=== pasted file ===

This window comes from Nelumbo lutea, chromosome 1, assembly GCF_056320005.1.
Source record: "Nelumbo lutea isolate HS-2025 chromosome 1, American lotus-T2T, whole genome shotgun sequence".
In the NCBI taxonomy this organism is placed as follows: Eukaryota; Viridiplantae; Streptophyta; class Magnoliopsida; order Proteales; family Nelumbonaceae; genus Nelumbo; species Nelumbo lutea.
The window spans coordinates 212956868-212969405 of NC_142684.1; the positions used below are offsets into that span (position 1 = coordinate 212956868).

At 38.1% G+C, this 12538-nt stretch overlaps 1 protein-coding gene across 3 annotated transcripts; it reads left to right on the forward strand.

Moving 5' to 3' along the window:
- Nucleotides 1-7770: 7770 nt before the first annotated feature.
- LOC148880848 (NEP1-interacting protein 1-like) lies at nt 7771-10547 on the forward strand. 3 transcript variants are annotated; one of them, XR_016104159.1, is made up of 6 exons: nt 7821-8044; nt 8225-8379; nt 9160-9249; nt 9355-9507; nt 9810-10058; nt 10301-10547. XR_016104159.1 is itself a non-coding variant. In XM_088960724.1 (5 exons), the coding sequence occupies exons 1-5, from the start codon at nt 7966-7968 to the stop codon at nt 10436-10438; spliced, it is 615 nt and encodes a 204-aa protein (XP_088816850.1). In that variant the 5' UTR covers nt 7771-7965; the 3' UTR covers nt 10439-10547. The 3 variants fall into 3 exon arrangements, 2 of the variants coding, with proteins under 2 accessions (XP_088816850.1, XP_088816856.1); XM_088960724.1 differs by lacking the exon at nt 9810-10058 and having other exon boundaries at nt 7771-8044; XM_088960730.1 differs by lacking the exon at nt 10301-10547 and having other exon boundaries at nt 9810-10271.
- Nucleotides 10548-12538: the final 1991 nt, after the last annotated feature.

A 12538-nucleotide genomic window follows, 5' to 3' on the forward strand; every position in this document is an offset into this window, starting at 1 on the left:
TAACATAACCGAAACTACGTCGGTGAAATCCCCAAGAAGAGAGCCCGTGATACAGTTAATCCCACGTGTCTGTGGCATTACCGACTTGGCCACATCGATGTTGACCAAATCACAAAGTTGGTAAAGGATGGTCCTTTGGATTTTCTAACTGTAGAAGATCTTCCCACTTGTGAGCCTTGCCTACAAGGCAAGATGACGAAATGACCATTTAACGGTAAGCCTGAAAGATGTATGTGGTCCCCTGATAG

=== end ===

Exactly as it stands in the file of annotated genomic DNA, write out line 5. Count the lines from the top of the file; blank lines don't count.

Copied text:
At 38.1% G+C, this 12538-nt stretch overlaps 1 protein-coding gene across 3 annotated transcripts; it reads left to right on the forward strand.